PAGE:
--- The Stand Up Guy Award from Week One of camp goes to Mike Rumph, who got his butt in camp early - he was the eighth first-round pick to sign in the NFL this year - and then started working it off the minute he hit the field Tuesday. We've been a little harsh on Rumph in this space due to his slow grasp of the system in spring drills complicated by his July 6 arrest for alleged drunken driving. But it's time to give the guy some kudos that he truly deserves.
Just as we anticipated, Rumph has looked very good - we hesitate to say great - in pads. He is big and rangy and instinctive and surprisingly quick. He hasn't been allowed to lay out anyone yet in contact drills, and that is unlikely to happen much if ever in practice with teammates, but I'd say already that those Rams receivers - along with the rest of the NFL's receivers - better be ready when Rumph is patrolling their area. Or vice versa. He is working hard in camp and his development has been nothing short of eye-opening. The guy is a player.
He also is a man. Rumph is taking full responsibility for the Miami incident, and that's something he needed to do in a public forum since nobody heard from him for two weeks after it happened. Once in camp, Rumph didn't back away from the tough questions, saying, "I'm kind of glad that it happened, so I can just get focused on what I need to do right now and just commit to football a lot more seriously, because I know now it's not college no more. It's the NFL. You've got to be who you've got to be when you wear that logo. I know that now. I learned it firsthand."
Yes you do, Mike. And yes you did, Mike. And yes, we're glad to hear you say it.
--- Rumph says any legal issues surrounding his arrest won't follow him around in training camp or into the regular season. "I can't say too much about it, but it's going real well and it's going to blow right over," he said. "It's a lot less than they made it out to be." Apparently, Rumph failed a Breathalyzer test when his blood alcohol level was barely over the legal limit. While it may have been a little irresponsible that he allowed himself to be in that situation - particularly after teammates Vinny Sutherland and Jeremy Newberry were arrested a week apart in May - we no longer have any question about Rumph's character. Neither does the team. "I don't have any doubt in my mind that Mike is one of our gentlemen on this football team, and is a great citizen, and he's going to be a heck of a 49er for us and off the field."
We ditto those sentiments. For a rookie, Rumph did a fine job of putting this all behind him.
--- The Niners return to practice at UOP on Monday, and then it's just two more days and four more practice sessions before the team disappears for six days and jets off to Osaka, Japan, for its Aug. 3 American Bowl game against the Washington Redskins. We're really anticipating that outing for one reason in particular: To see how Tim Rattay, Cade McNown and Brandon Doman look in a game situation.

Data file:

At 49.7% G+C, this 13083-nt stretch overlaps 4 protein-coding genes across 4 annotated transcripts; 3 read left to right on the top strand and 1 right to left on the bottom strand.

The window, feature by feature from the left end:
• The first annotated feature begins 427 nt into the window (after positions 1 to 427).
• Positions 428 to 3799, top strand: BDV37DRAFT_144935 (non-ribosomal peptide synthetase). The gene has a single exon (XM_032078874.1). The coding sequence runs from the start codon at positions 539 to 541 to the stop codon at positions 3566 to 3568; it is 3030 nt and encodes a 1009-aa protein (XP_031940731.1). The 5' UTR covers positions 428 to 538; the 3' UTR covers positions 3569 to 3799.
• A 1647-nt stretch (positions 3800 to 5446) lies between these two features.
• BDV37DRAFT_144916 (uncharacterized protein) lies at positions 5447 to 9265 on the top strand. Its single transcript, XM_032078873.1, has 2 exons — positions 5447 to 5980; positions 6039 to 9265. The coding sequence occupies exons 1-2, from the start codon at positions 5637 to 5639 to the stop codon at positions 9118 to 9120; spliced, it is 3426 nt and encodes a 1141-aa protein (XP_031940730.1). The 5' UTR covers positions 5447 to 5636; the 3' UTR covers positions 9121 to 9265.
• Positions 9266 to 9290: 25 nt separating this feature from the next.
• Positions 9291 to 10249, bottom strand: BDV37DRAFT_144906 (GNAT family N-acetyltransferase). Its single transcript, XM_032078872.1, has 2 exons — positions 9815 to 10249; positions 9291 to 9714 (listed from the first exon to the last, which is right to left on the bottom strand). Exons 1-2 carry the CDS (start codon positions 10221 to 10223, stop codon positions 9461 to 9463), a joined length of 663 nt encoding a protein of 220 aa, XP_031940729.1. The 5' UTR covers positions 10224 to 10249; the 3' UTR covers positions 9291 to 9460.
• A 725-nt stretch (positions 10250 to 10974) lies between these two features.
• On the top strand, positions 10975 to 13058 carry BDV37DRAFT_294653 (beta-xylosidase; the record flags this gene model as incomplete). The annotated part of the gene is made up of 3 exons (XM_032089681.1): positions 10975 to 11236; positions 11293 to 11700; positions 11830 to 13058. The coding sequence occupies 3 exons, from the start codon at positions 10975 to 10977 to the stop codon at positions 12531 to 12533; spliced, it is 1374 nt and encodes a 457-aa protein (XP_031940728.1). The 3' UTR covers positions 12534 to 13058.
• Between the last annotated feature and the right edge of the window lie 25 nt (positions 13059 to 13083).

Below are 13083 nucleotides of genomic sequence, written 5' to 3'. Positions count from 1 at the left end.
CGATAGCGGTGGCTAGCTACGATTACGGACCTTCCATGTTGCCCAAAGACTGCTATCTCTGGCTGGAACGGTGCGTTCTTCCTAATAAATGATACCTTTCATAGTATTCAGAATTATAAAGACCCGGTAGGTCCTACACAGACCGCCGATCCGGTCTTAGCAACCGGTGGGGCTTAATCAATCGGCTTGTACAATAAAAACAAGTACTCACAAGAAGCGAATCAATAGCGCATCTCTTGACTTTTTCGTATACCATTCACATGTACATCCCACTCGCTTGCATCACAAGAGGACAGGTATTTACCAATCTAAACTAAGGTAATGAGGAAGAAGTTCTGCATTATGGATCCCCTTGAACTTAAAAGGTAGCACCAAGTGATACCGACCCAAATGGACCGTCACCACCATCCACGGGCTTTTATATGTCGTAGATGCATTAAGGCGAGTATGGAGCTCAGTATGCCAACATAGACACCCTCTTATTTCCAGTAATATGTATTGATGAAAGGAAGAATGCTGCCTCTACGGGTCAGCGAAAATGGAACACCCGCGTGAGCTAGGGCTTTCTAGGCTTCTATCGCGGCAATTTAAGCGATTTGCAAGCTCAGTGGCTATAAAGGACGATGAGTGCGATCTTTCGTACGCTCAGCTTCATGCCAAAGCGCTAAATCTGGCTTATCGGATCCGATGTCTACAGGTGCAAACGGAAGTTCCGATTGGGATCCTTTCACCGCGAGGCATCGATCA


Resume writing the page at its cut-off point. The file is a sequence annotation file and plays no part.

We know how Jeff Garcia looks. He and the other starters are likely to get a first-quarter cameo and then depart the playing premises fast, leaving much of the QB duties to Rattay, in particular, and the two guys ostensibly fighting it out to be No. 3.
Besides the occasional forced pass into coverage, Rattay has looked sharp in camp. But then he usually does in practice. We've got to see if he can carry that over into the games, since it has been so long since he actually has played in one. We're also interested to see who goes in first after Rattay - Doman or McNown. The depth chart says McNown; the performance through one week of camp says Doman. Coach Steve Mariucci isn't saying anything yet. At this point, it's a close call.
But McNown's bumpy first week with the team must have the Niners thinking they really have to start taking a serious look at this guy - and fast. Doman looks like too much of a prospect to dump simply because of McNown's veteran experience of starting 15 NFL games for a lousy Chicago team.
--- We like the Derrick Deese-Scott Gragg tackle tandem better now than we ever have. Just thought we'd mention that. Both players are starting to get up their a little bit in wear and tear, and this very well could be their final season of combined top-quality production, but both are primed to have possibly their best years in the NFL. These guys have been doing the job in camp.
--- We noticed that cornerback Jason Webster picked up an extra 10 pounds in the offseason. Nice set of biceps, by the way, Jason. We also have noticed him draped to receivers in passing drills like never before. The guy has always been the Niners' quickest cornerback; now he wants to be one of their toughest, too.
"Just trying to be more physical," the mild-mannered Jason said. "I kind of rely on one aspect sometimes - and that's speed and quickness. But you've got to change it up. Because (opponents) study you just like you study them."
So how does he get more physical? "I'm still working on it," he said, laughing. But actually, the work is starting to show. Webster said he got up to 190 pounds in the offseason (he's barely 5-foot-9), and while he has cut a bit of that off for camp, he still has come in looking bigger ... and meaner. "Just trying to work on my weaknesses," he said. Size is the only thing stopping this guy from being a topflight NFL cornerback. But he's working on it.
--- Quote of the Week I: Steve Mariucci, when asked how rookie Frank Strong - who makes at least one big play a day in practice, despite his limited reps - was looking in camp: "Frankly, he looked strong."
--- Quote of the Week II: Derrick Deese, when asked - with the preseason game in Osaka looming - how fluent is his Japanese: "Probably ghetto."
You really had to be there to fully appreciate that one.